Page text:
When I saw Corey Mitchell’s picture posted on Facebook, I was reminded of how familiar he seemed to me. That was back in July, not long after the Hickory Community Theatre announced that he would direct the musical Hair. The show would open in September, which was still a spot in the distance back in mid-July. I was unpacking stacks of boxes, ones that had sat untouched in my house since 2013. After our lives were upended in 2012–when my husband was laid off–we relocated from Richmond, Virginia, to a house in Lenoir–a Dutch Colonial Revival that for all its beauty lacked the storage space provided by a two-car garage and a partially finished basement. The contents of my husband’s cubicle in Richmond had already found a home: the office of the newspaper editor (the job that had brought us to Lenoir). The shelves of books and drawers of files that had filled my own office towered precariously like a cardboard city in what was supposed to be the guest bedroom. Instead it was one of those rooms that you hope guests will never see.

 

Then after five years as an adjunct, I was offered a full-time teaching job. I had my own office again but not the time to move into it. So after the school year ended in May, I began to unpack the artifacts of my buried life and transport them to campus. As I opened box after box, fragments of those earlier years of teaching reentered my consciousness, including the image of a young man who appeared in my mind as a decades-younger version of Corey Mitchell, a young man I’d taught at UNC-Wilmington. Hadn’t I read that Corey had graduated from UNCW?–and didn’t I teach a Mitchell there?

Not long after that–a couple of days later, perhaps–I opened a box that contained all of my old grade books, all the way back to the first semester I taught, as a grad student, back in 1990. The gradebook that I used two years later at UNCW was the oldest in the stack, one passed down to me by my parents, an unused one pulled from one of their own file cabinets after they retired. The column for student names in that vintage Hall’s Class Record Book was so narrow that only the last names fit. I found what I was looking for between Lofton and Onuffer: Mitchell. I was relatively certain that it was Corey.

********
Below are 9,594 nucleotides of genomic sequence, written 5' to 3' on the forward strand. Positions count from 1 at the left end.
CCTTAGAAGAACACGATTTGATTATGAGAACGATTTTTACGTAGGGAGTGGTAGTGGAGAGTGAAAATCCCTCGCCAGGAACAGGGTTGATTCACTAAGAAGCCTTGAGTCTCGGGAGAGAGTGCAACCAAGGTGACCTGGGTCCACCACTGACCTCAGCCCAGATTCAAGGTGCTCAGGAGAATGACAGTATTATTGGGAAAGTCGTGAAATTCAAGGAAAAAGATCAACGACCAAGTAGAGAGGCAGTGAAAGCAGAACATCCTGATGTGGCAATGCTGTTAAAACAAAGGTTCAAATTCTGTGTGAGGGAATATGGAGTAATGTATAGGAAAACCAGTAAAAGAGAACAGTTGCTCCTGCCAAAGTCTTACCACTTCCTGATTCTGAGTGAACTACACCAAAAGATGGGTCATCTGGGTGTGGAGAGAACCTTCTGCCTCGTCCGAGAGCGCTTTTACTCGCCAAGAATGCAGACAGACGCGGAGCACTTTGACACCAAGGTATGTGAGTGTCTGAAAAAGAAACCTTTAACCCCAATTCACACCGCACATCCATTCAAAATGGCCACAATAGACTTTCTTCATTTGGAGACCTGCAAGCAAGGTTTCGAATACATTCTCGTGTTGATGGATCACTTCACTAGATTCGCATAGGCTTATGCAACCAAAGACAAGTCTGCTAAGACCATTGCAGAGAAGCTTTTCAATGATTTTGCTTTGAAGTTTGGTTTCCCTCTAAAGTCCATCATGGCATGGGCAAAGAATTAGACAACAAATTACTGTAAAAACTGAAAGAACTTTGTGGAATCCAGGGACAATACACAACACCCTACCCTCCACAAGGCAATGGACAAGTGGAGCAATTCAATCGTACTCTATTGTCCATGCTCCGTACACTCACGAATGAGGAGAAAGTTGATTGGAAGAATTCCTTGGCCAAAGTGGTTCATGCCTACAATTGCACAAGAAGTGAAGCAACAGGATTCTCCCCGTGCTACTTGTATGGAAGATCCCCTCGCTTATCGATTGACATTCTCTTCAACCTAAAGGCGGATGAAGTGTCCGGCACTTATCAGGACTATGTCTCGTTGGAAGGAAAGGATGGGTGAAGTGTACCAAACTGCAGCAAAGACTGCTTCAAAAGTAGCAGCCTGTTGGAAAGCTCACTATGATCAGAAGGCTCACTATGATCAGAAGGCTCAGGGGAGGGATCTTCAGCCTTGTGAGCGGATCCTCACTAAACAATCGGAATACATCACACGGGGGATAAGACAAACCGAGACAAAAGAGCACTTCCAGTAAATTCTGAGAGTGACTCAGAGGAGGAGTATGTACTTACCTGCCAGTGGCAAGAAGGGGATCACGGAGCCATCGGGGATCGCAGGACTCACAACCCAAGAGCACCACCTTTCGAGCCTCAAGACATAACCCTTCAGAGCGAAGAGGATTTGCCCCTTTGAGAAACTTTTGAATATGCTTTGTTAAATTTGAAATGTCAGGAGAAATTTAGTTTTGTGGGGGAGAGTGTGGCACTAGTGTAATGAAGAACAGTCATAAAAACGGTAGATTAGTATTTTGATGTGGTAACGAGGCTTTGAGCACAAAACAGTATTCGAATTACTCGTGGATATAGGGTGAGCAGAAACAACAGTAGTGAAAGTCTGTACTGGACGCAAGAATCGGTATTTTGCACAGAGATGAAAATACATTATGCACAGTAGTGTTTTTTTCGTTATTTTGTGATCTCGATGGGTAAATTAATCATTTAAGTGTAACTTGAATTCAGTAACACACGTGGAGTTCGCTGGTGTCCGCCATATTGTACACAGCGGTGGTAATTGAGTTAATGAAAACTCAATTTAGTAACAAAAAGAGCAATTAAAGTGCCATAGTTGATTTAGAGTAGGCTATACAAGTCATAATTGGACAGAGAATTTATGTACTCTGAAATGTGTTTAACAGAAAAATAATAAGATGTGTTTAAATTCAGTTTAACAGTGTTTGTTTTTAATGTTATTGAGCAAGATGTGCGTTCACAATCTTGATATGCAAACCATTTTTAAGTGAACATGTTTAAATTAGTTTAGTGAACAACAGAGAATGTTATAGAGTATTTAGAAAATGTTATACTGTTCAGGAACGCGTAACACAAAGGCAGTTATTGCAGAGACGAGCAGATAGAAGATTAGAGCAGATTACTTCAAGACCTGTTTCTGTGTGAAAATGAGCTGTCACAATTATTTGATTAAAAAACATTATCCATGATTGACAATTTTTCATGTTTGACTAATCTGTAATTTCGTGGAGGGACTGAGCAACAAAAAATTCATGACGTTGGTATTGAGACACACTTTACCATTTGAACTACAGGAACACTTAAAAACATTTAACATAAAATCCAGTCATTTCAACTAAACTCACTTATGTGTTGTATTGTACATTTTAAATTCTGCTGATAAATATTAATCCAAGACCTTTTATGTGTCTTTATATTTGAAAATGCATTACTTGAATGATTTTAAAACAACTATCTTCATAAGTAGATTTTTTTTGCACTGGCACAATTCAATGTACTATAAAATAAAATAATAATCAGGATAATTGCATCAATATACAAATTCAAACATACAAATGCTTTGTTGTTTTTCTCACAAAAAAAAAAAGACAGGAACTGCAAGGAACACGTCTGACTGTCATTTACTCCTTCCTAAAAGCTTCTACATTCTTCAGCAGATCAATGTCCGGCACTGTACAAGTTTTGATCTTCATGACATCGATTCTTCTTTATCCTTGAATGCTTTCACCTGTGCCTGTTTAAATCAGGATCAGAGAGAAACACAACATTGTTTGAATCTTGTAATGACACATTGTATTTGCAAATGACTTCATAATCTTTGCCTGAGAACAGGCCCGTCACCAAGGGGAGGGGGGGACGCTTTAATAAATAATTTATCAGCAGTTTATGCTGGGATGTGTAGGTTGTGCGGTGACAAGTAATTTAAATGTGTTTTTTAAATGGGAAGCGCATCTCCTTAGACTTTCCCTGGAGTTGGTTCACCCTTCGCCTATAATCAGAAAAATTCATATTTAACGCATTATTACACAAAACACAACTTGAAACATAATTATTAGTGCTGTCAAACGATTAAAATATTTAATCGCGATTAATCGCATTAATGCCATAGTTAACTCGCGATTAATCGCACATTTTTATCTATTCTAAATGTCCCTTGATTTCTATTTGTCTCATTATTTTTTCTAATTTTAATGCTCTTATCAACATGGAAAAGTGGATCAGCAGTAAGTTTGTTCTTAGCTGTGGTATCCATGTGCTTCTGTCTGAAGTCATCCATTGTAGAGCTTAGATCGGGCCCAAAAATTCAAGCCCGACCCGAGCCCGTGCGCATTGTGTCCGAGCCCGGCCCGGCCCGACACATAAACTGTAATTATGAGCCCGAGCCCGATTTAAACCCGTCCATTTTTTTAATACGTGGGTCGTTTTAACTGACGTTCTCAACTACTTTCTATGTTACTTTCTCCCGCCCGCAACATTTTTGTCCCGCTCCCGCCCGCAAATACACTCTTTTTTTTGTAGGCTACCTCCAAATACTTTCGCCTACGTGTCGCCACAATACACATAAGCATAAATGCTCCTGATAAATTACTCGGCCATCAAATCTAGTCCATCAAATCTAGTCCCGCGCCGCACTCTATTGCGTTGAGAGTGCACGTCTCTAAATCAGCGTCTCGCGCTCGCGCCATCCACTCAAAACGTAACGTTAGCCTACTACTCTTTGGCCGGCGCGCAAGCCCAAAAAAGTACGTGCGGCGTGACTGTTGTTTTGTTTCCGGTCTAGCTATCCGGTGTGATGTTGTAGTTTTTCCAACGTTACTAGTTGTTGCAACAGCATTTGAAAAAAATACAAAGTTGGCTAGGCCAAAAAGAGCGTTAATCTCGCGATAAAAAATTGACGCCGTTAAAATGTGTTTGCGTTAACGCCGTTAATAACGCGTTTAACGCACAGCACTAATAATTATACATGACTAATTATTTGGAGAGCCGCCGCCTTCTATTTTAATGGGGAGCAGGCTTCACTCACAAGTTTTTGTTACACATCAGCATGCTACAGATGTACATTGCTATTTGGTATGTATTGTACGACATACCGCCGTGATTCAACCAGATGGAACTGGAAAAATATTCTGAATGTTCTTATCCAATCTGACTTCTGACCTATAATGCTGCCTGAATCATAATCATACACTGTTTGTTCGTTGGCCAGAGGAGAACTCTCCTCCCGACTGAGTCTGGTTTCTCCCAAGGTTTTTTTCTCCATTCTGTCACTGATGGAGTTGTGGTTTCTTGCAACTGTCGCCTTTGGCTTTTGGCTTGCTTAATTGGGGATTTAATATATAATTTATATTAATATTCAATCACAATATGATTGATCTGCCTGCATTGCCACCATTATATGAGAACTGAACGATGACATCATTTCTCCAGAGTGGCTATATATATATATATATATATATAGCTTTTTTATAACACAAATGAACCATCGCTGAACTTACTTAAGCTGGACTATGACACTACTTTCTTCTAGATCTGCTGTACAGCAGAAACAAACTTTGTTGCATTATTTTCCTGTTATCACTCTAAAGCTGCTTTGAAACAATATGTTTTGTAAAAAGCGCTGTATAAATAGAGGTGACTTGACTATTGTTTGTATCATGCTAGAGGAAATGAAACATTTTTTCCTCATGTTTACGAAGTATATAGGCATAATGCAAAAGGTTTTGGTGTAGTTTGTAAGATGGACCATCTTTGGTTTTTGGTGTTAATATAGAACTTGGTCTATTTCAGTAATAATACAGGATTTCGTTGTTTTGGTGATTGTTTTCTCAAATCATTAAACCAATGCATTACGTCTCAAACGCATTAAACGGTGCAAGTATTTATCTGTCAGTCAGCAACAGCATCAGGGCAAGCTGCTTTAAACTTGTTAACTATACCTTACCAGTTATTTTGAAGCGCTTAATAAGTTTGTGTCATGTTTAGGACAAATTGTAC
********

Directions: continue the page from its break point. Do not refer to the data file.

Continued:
As the director of Hair at HCT, Corey was working closely with the theatre’s Artistic Director, Pam Livingstone, whom I knew from my own stage work there, so I sent her this email:

Corey Mitchell has looked familiar to me since I saw his face on the Tonys and in the news back in 2015, now I may know why. I read recently that he’s a graduate of UNC-Wilmington. I taught there for the 1991-92 school year before moving to Tallahassee to begin my PhD work.

The last class that I taught at UNCW was a four-week summer survey of American literature. When you teach a class of thirty-seven students for only a month, you don’t remember much about  them 25-plus years later. But I do remember a highly intelligent, charismatic, deep-voiced young man who was clearly going places, Today I found my gradebook from that year. I didn’t record the students’ first names, but ‘Mitchell’ is there, and I think it’s Corey.

Would you please ask him when he attended UNCW? If he was my student, I would like to speak with him briefly before one of the rehearsals.

Pam answered, yes, it was Corey, and he came into sharper focus. I could see him sitting in my office. He was wearing a hat. He often wore a hat. I began to remember part of a conversation we’d had. I emailed him to recount how he’d spoken with me about his admiration for Duke Ellington’s “Satin Doll.”